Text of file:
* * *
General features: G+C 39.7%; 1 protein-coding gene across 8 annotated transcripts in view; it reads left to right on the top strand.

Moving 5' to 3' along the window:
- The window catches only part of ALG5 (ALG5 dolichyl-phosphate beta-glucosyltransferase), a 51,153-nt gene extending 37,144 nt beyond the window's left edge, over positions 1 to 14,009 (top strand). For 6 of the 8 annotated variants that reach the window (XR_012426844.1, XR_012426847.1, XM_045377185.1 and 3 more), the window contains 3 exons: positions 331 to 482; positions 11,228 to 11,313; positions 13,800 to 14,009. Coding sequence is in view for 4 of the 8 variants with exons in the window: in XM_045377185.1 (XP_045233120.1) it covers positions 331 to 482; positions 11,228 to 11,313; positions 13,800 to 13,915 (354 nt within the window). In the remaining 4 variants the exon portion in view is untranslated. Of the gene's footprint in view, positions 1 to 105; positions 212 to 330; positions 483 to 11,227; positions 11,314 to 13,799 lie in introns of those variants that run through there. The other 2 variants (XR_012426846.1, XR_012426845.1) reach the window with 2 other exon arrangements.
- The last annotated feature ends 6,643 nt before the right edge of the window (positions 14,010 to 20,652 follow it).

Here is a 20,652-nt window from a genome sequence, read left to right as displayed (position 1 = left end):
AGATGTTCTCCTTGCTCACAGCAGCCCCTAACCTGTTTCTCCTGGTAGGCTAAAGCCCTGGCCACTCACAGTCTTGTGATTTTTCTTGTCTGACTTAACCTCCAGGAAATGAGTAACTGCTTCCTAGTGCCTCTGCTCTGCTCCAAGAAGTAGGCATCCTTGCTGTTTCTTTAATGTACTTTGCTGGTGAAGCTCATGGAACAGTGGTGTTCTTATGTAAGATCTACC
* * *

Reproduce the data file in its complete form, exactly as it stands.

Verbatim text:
General features: G+C 39.7%; 1 protein-coding gene across 8 annotated transcripts in view; it reads left to right on the top strand.

Moving 5' to 3' along the window:
- The window catches only part of ALG5 (ALG5 dolichyl-phosphate beta-glucosyltransferase), a 51,153-nt gene extending 37,144 nt beyond the window's left edge, over positions 1 to 14,009 (top strand). For 6 of the 8 annotated variants that reach the window (XR_012426844.1, XR_012426847.1, XM_045377185.1 and 3 more), the window contains 3 exons: positions 331 to 482; positions 11,228 to 11,313; positions 13,800 to 14,009. Coding sequence is in view for 4 of the 8 variants with exons in the window: in XM_045377185.1 (XP_045233120.1) it covers positions 331 to 482; positions 11,228 to 11,313; positions 13,800 to 13,915 (354 nt within the window). In the remaining 4 variants the exon portion in view is untranslated. Of the gene's footprint in view, positions 1 to 105; positions 212 to 330; positions 483 to 11,227; positions 11,314 to 13,799 lie in introns of those variants that run through there. The other 2 variants (XR_012426846.1, XR_012426845.1) reach the window with 2 other exon arrangements.
- The last annotated feature ends 6,643 nt before the right edge of the window (positions 14,010 to 20,652 follow it).

Here is a 20,652-nt window from a genome sequence, read left to right as displayed (position 1 = left end):
AGATGTTCTCCTTGCTCACAGCAGCCCCTAACCTGTTTCTCCTGGTAGGCTAAAGCCCTGGCCACTCACAGTCTTGTGATTTTTCTTGTCTGACTTAACCTCCAGGAAATGAGTAACTGCTTCCTAGTGCCTCTGCTCTGCTCCAAGAAGTAGGCATCCTTGCTGTTTCTTTAATGTACTTTGCTGGTGAAGCTCATGGAACAGTGGTGTTCTTATGTAAGATCTACC